I lived in Nova Scotia for a few years, in Halifax. I’d buy a half of mids for about $100 from my genetics lab partner who lived near Coburg, and grab some cigars from the small tobacconist adjacent to Sobey’s on Queen and Fenwick St. I lived in the seemingly dilapidated Fenwick Tower at the time, and I’d hang as far as I could out the 25th floor window in hopes my roommate wouldn’t smell the smoke.

Halifax is easy to love. I have fond memories of running in Point Pleasant Park, Lebanese wraps at Tarboosh, Sushi at Minato and 3 for $5 draft beer at the Split Crow. The city and more still, the outlying landscape of Nova Scotia has much character, and I’m really looking forward to seeing it represented in Canada’s Cannabis market.

This report summarizes one month of listings from the mynslc online store.

First we lump the historical data together to look at benchmark averages for the store. Then we look at individual listings with respect to those benchmarks. Finally, we’ll sort the listings by a few views based on price and content.

There is no actual price information shown here. Every dollar value is a calculated average, all competitive analysis is shown relative to the average. This won’t find quality cannabis, it’s market information relevant to consumers trying to find quality cannabis.

Market Averages

Here we look at multiple views of the historical average price per gram of dried cannabis for the store. We break it down by dominant cannabinoid, package size and time. The listing range average for cannabinoid content has been used to show price for each listings in the context of 100mg of THC or CBD, which I refer to in this report as active content price or just active price.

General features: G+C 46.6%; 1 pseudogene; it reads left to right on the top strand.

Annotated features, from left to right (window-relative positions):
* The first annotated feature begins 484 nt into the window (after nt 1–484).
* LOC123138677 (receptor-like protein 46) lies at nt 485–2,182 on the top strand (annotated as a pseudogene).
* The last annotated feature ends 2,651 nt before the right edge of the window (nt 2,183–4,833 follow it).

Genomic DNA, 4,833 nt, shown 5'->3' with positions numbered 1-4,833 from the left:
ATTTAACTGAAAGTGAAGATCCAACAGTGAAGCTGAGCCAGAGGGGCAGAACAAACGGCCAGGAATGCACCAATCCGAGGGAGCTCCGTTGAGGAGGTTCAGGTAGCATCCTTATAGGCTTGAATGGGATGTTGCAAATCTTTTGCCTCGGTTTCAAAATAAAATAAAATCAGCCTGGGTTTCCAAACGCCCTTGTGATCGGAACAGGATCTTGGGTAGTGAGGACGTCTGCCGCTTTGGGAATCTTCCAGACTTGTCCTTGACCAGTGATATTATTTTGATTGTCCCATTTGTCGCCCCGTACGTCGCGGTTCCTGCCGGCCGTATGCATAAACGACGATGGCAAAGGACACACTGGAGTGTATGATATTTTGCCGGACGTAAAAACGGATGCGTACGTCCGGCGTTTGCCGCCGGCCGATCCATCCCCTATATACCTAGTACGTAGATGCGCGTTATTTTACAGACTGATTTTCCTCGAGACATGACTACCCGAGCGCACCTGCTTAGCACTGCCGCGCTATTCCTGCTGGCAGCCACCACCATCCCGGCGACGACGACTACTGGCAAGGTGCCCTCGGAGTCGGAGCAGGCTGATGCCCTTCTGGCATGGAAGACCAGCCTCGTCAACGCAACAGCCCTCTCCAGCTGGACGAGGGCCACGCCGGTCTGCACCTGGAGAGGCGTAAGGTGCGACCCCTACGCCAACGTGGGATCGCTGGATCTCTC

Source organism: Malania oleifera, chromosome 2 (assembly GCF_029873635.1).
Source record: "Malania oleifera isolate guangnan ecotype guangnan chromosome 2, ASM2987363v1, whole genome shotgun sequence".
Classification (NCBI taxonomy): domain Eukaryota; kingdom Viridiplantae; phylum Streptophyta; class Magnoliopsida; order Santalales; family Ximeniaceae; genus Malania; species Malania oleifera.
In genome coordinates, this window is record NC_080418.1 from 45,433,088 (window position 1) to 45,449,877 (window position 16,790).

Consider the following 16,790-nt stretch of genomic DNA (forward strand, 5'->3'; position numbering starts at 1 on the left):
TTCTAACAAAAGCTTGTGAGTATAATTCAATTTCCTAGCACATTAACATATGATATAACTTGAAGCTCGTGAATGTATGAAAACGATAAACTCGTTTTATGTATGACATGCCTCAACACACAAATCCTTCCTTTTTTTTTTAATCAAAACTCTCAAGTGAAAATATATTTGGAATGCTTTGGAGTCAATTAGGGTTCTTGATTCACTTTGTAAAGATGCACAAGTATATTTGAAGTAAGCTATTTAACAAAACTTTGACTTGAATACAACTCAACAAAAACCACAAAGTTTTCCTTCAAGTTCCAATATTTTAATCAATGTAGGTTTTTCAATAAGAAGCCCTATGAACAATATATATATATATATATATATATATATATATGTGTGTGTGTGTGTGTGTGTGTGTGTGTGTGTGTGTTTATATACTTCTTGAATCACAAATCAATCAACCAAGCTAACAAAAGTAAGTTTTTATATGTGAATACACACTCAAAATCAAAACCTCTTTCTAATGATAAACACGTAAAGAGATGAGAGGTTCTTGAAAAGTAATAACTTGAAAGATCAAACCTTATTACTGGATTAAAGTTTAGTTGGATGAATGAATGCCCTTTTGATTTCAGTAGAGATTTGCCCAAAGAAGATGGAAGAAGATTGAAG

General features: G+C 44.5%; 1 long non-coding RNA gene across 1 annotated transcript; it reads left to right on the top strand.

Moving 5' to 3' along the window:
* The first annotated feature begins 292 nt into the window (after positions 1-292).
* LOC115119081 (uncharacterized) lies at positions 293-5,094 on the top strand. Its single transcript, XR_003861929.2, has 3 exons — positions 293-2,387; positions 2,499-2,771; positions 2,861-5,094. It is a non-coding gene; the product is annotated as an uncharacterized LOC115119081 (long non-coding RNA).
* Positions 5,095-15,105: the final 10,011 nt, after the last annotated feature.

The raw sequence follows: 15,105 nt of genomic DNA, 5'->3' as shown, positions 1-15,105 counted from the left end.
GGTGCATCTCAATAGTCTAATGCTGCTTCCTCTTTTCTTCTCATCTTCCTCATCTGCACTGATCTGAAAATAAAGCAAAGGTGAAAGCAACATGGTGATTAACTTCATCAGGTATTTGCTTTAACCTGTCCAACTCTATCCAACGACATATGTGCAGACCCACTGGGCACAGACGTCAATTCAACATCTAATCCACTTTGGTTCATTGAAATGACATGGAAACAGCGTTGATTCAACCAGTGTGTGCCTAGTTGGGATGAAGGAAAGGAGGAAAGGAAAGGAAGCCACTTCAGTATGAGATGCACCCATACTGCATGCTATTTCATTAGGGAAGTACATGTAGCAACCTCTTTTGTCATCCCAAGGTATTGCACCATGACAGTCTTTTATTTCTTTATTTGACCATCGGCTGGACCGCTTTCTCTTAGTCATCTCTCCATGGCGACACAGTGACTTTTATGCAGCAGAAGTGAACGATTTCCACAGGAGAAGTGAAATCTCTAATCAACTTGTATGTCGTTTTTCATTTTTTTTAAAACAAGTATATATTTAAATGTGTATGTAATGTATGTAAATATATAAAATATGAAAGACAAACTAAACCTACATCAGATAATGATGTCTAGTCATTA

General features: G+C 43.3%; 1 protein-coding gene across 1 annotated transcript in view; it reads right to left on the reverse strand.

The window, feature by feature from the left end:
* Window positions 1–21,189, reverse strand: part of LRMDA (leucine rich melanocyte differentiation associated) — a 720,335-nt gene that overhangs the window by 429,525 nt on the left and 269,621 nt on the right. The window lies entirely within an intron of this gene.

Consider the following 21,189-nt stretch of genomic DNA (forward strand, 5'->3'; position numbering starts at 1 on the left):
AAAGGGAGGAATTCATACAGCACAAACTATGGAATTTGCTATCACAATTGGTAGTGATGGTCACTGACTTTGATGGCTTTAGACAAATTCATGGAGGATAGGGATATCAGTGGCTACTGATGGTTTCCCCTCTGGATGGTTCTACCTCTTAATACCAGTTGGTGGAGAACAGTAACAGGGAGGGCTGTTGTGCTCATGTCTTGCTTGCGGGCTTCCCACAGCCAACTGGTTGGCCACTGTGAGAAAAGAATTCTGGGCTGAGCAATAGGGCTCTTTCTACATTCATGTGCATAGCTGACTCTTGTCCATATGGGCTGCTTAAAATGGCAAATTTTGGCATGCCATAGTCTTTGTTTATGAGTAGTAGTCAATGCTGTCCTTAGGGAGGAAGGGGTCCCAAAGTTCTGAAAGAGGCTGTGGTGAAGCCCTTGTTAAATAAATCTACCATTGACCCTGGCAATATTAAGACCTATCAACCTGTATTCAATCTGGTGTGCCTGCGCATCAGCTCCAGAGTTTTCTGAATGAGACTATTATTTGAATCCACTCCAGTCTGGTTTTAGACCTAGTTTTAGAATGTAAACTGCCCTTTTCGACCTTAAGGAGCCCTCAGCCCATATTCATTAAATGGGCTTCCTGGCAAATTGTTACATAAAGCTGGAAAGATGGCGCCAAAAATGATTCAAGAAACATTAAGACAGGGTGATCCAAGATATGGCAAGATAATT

Listing Price Variances

Now we’ll look at each dried cannabis product that I logged as in stock this month. This view checks each listing against two benchmarks; the store average price per gram for package size (shown numerically) and the market average for that cultivar (shown by colour). Hover/tap each line item for specific readout for that data point. Filter the data by package size using the slider at the top.


Low Cost Listings

This view looks at low cost listings in the store for this month. The limit for the dataset has been quantified below the package size filter. Listings are shown ascending from the lowest price. Each cell is coloured according to the listing’s price relative to the benchmark average for the package size from the store. Hover/tap for listing specific information relative to the store and market.

Cannabinoid Content

High CBD Content

This view restricts the listings by the minimum of the listed CBD range. The minimum CBD content appears on the list is shown at the top of the chart and listings are shown in descending order from the highest range average CBD content. Relative price information is also shown in this view, denoted by colour. Hover/tap for detailed information.

High THC Content

Next we look at High THC offerings. Nova Scotia is the only province that groups all THC dominant dried cannabis offerings into graduated range set, 5-10%, 10-15%, 15-20% and 20%+ THC. We’re looking at only those with contents listed as over 20% THC. We mind price here too, relative information is shown by colour. Hover/tap for detailed information.

You don't have permission to register